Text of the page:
• “Pitching and Hitting with Information” by Jacob Colby

9:30 - 10:20 Fact or BS?

Instructor: Emily Leithauser

Presenters: Amanda Hensley, Alexa Hinojosa, Christian McGahan, Jace Stout, Rene Escobar, Grayson Gulley, Robin Lemelle, Tori Reich, Logan Rhynard, Jordan Danzell, Christian Dennis, Anacelia Galeano-Balam, Coleman Guidry, Gaines, Regan Griffin, Caroline Swoboda, Savannah Weatherford

What distinguishes truth from nonsense, and why are people so easily tricked by misinformation? Why are scientific studies something we can trust, and how can we fight the phenomenon of post-truth? What are our responsibilities as students, citizens, and consumers when we encounter misinformation, conspiracy theories, and fake news? Throughout the semester, students have learned about cognitive biases, science denialism, the decline of traditional media, and the rise of social media. Being savvy consumers of information involves embracing uncertainty and slowing down to think critically. Students will present on topics relevant to our cultural climate to help us all consider why we believe the things we do, how to evaluate and find reputable sources, how to best promote information, and how to stop the spread of misinformation in our communities.

10:30 - 11:20 - No presentations

All presenters are free to attend other sessions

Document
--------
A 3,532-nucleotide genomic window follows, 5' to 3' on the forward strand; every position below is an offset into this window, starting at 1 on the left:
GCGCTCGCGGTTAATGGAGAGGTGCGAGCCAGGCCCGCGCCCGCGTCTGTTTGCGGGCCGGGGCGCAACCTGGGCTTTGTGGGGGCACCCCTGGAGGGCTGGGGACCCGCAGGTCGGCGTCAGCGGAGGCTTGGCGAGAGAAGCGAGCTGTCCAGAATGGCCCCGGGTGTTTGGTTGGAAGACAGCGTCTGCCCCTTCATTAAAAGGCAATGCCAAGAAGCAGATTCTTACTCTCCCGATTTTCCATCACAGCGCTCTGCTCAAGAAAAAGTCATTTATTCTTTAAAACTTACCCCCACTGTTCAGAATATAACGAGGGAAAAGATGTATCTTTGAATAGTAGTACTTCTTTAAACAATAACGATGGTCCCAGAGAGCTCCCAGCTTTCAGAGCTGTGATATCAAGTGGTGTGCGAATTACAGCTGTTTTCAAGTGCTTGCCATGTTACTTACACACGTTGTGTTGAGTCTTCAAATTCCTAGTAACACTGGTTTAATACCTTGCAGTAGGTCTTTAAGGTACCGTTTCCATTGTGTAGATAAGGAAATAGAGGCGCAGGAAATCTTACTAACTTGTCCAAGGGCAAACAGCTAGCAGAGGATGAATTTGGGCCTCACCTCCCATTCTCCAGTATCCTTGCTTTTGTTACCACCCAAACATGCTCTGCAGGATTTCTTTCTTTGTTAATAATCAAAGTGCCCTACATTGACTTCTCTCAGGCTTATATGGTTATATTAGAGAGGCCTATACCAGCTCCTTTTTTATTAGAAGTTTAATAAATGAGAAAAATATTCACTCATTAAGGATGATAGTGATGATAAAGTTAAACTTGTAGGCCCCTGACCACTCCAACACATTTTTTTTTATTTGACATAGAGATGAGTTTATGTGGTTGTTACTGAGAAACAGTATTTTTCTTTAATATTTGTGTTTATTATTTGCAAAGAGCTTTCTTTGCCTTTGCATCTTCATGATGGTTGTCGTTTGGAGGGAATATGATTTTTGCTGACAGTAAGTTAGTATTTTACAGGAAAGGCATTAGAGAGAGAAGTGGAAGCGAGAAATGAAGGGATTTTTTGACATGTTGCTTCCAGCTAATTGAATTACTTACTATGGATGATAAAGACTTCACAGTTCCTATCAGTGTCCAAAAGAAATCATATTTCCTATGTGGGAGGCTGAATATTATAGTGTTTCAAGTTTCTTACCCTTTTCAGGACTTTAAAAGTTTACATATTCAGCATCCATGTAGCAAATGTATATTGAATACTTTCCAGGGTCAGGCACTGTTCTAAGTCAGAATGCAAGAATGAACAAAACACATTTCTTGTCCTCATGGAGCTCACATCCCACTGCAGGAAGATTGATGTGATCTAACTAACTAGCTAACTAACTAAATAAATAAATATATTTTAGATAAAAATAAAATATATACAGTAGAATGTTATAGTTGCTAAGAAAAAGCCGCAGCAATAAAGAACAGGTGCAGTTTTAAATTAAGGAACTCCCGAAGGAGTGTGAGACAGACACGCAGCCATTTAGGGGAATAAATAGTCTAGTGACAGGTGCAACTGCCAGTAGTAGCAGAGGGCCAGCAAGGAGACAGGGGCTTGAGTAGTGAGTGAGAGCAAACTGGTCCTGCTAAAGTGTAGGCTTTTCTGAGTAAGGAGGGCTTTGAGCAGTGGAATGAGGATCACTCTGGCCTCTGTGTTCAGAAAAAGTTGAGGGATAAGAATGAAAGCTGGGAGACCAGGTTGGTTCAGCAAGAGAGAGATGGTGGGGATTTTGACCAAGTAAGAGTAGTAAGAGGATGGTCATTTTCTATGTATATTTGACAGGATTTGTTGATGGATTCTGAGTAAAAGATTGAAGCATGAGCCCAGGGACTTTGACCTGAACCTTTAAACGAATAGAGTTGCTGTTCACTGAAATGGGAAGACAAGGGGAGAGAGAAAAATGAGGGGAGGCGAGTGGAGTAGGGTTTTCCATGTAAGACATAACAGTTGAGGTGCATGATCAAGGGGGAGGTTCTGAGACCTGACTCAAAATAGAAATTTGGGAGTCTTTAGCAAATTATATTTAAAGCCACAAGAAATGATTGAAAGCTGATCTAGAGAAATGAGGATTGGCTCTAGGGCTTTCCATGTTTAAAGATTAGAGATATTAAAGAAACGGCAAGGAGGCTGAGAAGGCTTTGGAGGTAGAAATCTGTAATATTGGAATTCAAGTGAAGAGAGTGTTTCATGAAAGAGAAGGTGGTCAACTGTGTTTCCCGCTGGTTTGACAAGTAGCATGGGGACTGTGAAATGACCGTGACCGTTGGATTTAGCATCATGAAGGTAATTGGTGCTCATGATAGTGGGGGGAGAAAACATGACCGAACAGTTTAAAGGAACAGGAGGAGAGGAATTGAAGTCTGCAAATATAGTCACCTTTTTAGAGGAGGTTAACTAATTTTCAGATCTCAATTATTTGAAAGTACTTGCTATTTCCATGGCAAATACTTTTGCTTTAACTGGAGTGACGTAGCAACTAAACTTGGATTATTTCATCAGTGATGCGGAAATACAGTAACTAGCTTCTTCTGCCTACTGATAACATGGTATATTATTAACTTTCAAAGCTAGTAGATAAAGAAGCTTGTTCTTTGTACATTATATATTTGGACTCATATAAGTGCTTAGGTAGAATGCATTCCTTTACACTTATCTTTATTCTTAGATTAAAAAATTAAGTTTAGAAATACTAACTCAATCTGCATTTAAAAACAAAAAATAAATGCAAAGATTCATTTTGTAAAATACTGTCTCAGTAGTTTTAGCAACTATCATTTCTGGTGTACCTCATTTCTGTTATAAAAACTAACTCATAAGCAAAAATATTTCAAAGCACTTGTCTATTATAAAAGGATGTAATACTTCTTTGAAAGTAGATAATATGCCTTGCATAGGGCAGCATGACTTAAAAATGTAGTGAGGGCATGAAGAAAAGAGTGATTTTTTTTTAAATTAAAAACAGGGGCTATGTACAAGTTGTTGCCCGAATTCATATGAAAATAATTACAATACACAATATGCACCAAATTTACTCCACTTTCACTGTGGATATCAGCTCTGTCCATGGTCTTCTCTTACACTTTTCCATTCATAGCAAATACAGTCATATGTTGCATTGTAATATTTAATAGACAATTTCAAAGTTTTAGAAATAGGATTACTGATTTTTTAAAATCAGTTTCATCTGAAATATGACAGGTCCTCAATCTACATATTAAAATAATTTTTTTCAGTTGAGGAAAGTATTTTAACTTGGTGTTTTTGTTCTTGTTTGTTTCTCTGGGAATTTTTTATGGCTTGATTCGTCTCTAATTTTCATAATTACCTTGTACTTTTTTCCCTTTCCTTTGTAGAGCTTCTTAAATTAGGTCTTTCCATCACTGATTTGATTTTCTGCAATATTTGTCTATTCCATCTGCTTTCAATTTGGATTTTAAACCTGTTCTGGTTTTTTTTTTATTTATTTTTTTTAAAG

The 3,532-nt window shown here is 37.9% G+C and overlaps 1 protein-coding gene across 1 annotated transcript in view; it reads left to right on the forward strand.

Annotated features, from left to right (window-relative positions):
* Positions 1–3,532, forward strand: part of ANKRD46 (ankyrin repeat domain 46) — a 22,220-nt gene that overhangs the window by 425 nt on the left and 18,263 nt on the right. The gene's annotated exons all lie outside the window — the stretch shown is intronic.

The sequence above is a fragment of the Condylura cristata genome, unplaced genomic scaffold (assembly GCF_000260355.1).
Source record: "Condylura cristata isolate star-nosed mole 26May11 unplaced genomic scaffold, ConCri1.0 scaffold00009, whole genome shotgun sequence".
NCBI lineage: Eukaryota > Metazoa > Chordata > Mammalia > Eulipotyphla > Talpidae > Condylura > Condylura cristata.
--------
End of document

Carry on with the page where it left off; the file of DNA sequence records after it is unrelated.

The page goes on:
Section D

8:30 am - 11:30 am • Moderator Michelle Glaros
Professors Glaros and Laffey

 

8:30 - 9:20 Centenary Story Project

Instructor: Michelle Glaros

Presenters: Mary Caruthers, Chase Dittman, Sofia Euceda, Jordan Fong, Madison Holden, Theresa Johnson, L. Catherine Moffitt, Elise Quebedeaux

Centenary’s Campus holds a plethora of folk communities that exist under the radar of the average student’s recognition. From sports culture to sororities to clubs and even entire academic departments, a rich underground culture thrives and develops with each passing year. To name a few groups that have been analyzed, we will be discussing Chi Omega, Red River Poetry Society, Chemistry Club, French majors, and many more! In hopes of raising awareness about the existing folk communities on campus, despite the severe effects on socialization caused by COVID-19, our class decided to reach out to these groups and create the Centenary Story Project. Through the practices of ethnography, the study of cultures and customs within groups, and the study of folklore, stories, or customs that vary over time, we hope to gain knowledge of these groups and a deeper understanding of their cultures. Collaboratively, our class will create an ethnographic podcast comprising a series of episodes. For this project, our class has received permission from specific individuals from various folk groups to research their community's shared culture and discover as much as possible about them. By giving voice to each folk group on campus, we hope to help keep the tradition alive and invite people to join our chosen groups and discover more about the campus community around us.